December. The days march forward without mercy. Mother Nature brings a bitter chill whose frigidity is matched only by Father Time’s indifference. Frost coats the flora and hardens the earth; pray it does not penetrate our very souls.

Also, in two weeks either Mike Locksley or Dave Doeren is going to get an upsetting quantity of mayonnaise dumped on his head.

Bowl games are some of the most meaningless, vacuous, financially motivated spectacles in all of sport. They are also quite possibly the best thing in the world, so you need to be prepared if you want to enjoy them maximally.

Here are five steps every college football fan must take before the most wonderful time of the year officially kicks off.

Have an honest conversation with your family

Unfortunately, not everyone understands the compulsive need to watch two 6-6 schools duke it out for a $20 trophy at 11 a.m. on a Wednesday in late December. Your loved ones might never understand you, but you can at least be honest with them.

Tell them you realize you have a problem. They’ve been very supportive and you recognize that. But if you spend the next three hours watching your four-month-old, who’s going to be there to watch Iowa and Kentucky combine for 16 yards of offense?

Your diseased obsession with the dumbest sport on the planet may one day tear your family apart, but until that day comes, there’s no reason you can’t put the “fun” in dysfunctional.

Drink the Haterade

The novelty of bowl games is what makes them special, but it can be hard to get amped for a matchup between your favorite school and the third-best team in the Mountain West. That’s why you need to do plenty of research beforehand and pinpoint the reasons why you should detest that 7-5 directional school as much as you would a conference rival.

Unless their coach won a Nobel Peace Prize and their quarterback is researching a cure for cancer in baby seals, you can find a reason to hate them. And even then, keep digging. I don’t know, maybe their third-string QB has a funny last name or something.

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Decide how important money is to you

Confidence pools. Family pick ‘em pools. Pools of your tears after you bet your mortgage on a MAC team to cover the spread. Bowl season is one of the most active times for sports bettors; you need to decide how active you want to get.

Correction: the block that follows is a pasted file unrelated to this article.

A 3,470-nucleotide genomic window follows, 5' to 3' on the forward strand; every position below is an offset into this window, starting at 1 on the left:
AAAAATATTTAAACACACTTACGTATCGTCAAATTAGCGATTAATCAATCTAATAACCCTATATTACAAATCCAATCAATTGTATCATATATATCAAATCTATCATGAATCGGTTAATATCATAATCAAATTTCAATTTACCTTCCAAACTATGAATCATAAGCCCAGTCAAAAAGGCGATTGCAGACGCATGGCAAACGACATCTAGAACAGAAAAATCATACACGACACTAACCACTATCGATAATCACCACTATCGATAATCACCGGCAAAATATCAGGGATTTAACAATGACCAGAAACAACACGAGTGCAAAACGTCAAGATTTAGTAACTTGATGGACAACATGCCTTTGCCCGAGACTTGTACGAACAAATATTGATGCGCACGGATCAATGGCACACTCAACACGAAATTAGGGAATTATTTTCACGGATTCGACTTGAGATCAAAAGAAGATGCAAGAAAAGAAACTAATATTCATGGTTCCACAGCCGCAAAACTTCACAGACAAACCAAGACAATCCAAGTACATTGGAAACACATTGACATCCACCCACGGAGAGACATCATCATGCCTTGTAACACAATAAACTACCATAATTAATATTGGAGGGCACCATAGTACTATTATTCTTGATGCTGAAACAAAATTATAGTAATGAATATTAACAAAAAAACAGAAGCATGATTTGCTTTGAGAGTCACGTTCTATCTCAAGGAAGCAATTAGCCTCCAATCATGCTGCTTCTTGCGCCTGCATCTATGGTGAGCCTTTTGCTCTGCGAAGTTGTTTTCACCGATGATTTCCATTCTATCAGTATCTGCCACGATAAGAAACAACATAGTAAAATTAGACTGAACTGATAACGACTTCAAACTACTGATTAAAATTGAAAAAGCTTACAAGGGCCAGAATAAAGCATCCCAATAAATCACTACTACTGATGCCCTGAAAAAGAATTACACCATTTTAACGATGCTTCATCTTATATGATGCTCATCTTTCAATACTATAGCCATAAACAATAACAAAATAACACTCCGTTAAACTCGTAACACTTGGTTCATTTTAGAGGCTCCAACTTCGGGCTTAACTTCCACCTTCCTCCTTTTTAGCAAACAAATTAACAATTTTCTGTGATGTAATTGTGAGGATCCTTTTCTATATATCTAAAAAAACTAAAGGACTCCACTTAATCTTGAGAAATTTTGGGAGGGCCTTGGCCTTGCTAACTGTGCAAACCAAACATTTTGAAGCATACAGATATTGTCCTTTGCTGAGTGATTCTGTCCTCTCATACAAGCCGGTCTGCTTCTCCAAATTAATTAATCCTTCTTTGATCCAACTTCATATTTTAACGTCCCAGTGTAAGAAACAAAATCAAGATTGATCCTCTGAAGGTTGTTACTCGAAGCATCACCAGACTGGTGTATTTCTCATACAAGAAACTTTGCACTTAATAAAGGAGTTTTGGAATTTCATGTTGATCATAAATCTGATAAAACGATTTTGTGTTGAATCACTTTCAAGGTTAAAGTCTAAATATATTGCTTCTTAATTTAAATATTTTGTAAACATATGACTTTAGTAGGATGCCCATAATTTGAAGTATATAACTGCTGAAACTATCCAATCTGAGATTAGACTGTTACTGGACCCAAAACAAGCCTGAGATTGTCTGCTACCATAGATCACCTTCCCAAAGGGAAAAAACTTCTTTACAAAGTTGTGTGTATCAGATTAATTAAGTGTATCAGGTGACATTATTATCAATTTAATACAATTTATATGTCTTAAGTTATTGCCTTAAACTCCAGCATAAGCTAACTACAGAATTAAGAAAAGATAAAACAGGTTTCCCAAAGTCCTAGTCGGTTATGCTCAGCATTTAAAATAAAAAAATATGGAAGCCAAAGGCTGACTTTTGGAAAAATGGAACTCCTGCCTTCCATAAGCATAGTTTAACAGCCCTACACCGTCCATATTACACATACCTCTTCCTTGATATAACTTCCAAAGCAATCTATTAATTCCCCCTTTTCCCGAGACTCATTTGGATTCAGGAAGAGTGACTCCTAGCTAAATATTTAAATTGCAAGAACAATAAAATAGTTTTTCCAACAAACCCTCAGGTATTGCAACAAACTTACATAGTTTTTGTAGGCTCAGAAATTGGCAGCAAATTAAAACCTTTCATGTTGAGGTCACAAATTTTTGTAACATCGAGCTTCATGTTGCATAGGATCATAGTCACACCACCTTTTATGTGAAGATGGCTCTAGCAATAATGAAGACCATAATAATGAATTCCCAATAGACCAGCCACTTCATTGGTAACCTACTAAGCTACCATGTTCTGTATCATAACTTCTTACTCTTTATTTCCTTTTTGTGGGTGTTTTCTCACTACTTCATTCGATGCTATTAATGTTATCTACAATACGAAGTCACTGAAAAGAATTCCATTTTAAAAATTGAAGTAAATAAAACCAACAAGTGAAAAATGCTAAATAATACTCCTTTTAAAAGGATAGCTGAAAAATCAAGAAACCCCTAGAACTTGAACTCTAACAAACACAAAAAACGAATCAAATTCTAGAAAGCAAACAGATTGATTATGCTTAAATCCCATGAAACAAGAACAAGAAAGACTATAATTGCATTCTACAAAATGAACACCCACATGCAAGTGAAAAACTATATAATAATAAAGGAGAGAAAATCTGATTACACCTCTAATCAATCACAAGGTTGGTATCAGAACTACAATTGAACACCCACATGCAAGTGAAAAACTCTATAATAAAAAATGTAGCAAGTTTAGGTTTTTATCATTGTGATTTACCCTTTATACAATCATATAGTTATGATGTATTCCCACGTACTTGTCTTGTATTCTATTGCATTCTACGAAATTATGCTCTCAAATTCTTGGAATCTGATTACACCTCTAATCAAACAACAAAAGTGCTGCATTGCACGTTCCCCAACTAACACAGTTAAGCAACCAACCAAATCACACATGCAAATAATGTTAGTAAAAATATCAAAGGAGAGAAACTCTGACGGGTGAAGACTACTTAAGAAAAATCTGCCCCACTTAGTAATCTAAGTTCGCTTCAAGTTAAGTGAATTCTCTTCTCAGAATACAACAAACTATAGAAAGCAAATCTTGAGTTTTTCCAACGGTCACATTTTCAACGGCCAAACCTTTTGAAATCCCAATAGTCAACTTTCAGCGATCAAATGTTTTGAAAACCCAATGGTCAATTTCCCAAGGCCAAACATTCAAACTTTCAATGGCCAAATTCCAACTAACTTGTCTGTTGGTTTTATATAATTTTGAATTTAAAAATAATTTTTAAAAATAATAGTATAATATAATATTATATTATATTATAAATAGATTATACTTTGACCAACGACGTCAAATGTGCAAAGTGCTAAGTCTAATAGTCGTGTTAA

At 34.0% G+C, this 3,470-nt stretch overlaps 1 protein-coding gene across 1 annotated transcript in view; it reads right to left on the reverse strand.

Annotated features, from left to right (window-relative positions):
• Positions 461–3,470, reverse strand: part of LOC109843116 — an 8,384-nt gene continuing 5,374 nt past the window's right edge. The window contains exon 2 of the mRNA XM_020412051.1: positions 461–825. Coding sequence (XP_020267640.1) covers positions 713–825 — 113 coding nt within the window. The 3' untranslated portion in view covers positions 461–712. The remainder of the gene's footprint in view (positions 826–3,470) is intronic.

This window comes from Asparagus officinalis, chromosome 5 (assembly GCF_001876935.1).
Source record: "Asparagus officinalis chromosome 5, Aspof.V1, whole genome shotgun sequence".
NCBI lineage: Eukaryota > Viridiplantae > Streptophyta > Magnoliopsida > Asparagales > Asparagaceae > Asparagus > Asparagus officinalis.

To be clear, you aren’t going to win. You just have to determine how much you’re willing to lose. Picking games played by 18-22 year-olds is already a bit of a fool’s errand. Throw in the added unpredictability of bowl season — last-second opt-outs, interim coaches, one team really making the most of the local nightlife 18 hours before kickoff — and you’re basically throwing cash into the void a la Texas A&M.

Do some corporate research

We all know the Tostitos and the PlayStations of the world, but bowl season brings us face-to-face with many companies of which we’ve never heard. It’s important to do some cursory research and determine whether your team’s bowl sponsor is more “coach gets a Gatorade cooler of a condiment poured on him” or a bit more “murky history of human rights violations.”

Sure, American capitalism is a complex, messy ecosystem in which labels like good or bad are insufficient. Just make sure you can notice a difference between the fast-casual restaurant chain Bread Bowl and the nondescript foreign oil company Workers Exploitation Classic.

Learn to deal with opt-outs

Yeah, it kinda sucks when your favorite players elect not to play in a bowl game. They’re already 12 or 13 games of brutal contact football deep, so what’s a few more miniature car accidents? Still, sometimes you just have to respect their decision and learn to love the backup linebacker that now has to start at wide receiver.

Really, those players aren’t so different from the average American. Think of all the college kids checking out mentally before finals week. All the couples breaking up to avoid painful family introductions and halfhearted gift searches. And what about the exasperated relatives at Christmas dinner walking away from a politically-charged conversation and into a hazardously strong mug of eggnog?

If you’ve never tried opting out, I highly recommend it.

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